6. A method as defined in claim 5, wherein said organo-metallic compounds are selected from a group consisting of sulfur resinates, mercaptanes and carboxylates of Ni, Co, Pb, Pt, Au and mixtures thereof.
7. A method as defined in claim 2, wherein said glass-forming substances are selected from the group consisting of lead oxide, silicon oxide, boron oxide, aluminum oxide and mixtures thereof.
8. A method as defined in claim 7, wherein said glass-forming substances are produced by melting such substances into a substantially uniform melt mass, cooling the resultant melt mass to obtain a solid mass and grinding such solid mass until a plurality of particles having an average maximum grain diameter of about 30 μm are attained.
9. A method as defined in claim 1, wherein a mask is used in step (b) in carrying out the photoform technique, said mask containing a raster identical to the base mask raster containing all raster points of colors on said image screen, said base mask being subsequently used to apply color phosphors onto the treated glass screen substrate.
10. A method as defined in claim 9 wherein step (a) occurs via spraying said slurry which contains powdered glass-forming substances until said coating attains a layer thickness of about 15 to 30 μm.
11. A method as defined in claim 9 wherein step (a) occurs via spraying said slurry which contains organo-metallic compounds until said coating attains a layer thickness of about 0.5 to 2 μm.
12. A method as defined in claim 1, wherein the light-absorbing edging and free glass surface areas between adjacent areas of said edging are provided with a conductive transparent layer comprised of a material selected from the group consisting of doped indium oxide and doped tin oxide prior to application of color phosphors onto the so-treated glass screen substrate.
13. A method as defined in claim 12, wherein the dopant in said material is selected from the group consisting of antimony and indium.
14. A method as defined in claim 12, wherein said conductive transparent layer has a maximum layer thickness of about 1 μm .
Description
BACKGROUND OF THE INVENTION

1. Field of the Invention

The invention relates to production of colour image screens and somewhat more particularly to a method of producing a patterned opaque layer on screen substrates.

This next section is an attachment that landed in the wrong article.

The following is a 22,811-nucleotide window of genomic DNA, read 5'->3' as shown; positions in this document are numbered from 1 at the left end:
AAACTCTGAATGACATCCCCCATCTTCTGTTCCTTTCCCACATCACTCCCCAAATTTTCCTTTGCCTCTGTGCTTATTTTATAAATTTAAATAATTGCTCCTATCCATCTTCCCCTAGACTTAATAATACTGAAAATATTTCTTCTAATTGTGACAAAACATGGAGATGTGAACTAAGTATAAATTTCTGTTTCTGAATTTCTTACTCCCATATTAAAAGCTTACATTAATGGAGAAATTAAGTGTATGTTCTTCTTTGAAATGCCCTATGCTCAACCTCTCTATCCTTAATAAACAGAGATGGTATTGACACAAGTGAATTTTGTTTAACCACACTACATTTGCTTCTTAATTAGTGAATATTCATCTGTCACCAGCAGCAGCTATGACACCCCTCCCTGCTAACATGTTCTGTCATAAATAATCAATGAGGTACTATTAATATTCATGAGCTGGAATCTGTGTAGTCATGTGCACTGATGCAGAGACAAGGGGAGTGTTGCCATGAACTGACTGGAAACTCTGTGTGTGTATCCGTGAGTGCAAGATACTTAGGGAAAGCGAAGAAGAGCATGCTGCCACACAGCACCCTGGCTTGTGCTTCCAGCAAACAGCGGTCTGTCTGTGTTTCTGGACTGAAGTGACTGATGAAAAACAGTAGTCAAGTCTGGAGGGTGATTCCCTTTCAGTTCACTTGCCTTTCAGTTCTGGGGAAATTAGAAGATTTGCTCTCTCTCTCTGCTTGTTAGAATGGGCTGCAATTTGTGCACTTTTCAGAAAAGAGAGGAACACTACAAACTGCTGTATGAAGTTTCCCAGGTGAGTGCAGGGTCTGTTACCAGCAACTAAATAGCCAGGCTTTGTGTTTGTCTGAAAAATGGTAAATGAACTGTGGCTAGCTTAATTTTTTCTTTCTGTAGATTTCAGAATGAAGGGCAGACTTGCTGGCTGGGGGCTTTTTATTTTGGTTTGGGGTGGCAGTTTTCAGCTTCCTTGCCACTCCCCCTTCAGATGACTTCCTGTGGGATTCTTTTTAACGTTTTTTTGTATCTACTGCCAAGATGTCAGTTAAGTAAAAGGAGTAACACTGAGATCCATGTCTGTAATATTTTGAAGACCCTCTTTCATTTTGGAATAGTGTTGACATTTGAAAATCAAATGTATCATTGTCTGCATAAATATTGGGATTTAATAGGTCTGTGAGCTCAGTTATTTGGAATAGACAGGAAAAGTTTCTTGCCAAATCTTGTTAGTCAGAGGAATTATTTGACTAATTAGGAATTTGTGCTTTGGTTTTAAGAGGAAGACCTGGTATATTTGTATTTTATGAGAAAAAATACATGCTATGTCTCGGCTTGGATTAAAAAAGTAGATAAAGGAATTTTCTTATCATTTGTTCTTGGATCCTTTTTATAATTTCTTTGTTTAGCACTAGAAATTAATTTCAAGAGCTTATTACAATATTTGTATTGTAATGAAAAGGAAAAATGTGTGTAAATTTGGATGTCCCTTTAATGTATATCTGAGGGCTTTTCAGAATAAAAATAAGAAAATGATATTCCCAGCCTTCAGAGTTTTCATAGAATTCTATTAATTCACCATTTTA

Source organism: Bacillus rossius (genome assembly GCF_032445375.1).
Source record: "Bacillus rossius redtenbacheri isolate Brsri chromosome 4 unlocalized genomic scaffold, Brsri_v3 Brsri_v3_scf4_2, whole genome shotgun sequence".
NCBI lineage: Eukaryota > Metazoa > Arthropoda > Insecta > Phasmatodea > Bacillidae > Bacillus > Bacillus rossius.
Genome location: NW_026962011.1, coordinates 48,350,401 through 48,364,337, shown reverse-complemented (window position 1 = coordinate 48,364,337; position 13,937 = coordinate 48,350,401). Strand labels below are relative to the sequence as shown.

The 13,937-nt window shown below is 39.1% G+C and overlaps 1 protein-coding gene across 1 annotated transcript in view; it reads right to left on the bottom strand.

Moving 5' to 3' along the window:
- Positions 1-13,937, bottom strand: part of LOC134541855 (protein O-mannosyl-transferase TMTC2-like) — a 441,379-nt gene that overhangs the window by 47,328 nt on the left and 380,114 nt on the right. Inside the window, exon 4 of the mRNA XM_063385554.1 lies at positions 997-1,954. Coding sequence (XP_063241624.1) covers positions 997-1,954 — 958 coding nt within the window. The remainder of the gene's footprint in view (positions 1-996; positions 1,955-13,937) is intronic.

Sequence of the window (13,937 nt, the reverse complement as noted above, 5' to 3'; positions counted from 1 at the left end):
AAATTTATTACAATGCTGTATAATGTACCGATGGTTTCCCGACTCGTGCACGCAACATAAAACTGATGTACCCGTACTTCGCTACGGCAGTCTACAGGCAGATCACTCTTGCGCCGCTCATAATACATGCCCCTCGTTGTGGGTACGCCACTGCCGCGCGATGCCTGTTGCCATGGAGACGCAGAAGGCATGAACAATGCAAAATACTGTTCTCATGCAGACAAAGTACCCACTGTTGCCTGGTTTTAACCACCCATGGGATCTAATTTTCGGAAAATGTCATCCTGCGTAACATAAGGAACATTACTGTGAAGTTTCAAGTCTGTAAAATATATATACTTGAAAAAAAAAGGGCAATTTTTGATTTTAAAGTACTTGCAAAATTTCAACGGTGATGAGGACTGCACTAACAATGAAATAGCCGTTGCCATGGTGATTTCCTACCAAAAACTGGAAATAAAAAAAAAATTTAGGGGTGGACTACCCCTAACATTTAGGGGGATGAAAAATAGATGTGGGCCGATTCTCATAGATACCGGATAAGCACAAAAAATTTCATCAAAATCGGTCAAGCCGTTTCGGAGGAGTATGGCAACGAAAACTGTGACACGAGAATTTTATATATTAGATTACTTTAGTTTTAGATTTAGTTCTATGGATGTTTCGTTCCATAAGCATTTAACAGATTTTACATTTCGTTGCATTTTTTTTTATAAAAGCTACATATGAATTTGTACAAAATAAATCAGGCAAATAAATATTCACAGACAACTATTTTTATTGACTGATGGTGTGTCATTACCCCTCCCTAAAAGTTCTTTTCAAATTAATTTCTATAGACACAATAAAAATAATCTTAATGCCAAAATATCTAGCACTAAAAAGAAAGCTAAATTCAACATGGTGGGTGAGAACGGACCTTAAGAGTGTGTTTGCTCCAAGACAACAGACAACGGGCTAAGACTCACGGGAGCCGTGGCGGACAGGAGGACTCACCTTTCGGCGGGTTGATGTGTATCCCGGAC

2. Prior Art

A method of producing black edging about phosphor dots on a screen substrate so as to form a light-absorbing matrix surrounding the color phosphors is known, for example as described in German Offenlegungsschrift 25 26 882. In accordance with this disclosure, a filter layer is formed from dimethyl-dicarbocyanine-paratoluene sulfonate in a carrier of nitrocellulose and solvent of acetone, and is applied, together with phosphor materials and a photoresist material to a screen surface, photographically exposed by forward and backward exposure and then developed.

Other methods of producing black or opaque edging are also known, for example as disclosed by I Oshishi et al, IEEE Transactions On Electron Devices, Vol. ED-22, No. 9, September 1975, pages 650-653. Generally, the there-disclosed method comprises applying a black-colored insulating layer on a screen surface and photo-etching sites or windows therein for the color phosphors. Prior to applying such layers, which, for example, are composed of lamp black (soot) or carbon black (graphite), the substrate surface must first be sub-layered with a photosensitive layer over its total area. Further processing then proceeds so that layer segments from the substrate remain on the sites pre-selected for later application of the phosphor pigments and, after the black edging is applied, such layer segments are underetched with H2 O2 and rinsed away with water so that windows for the color phosphors are formed.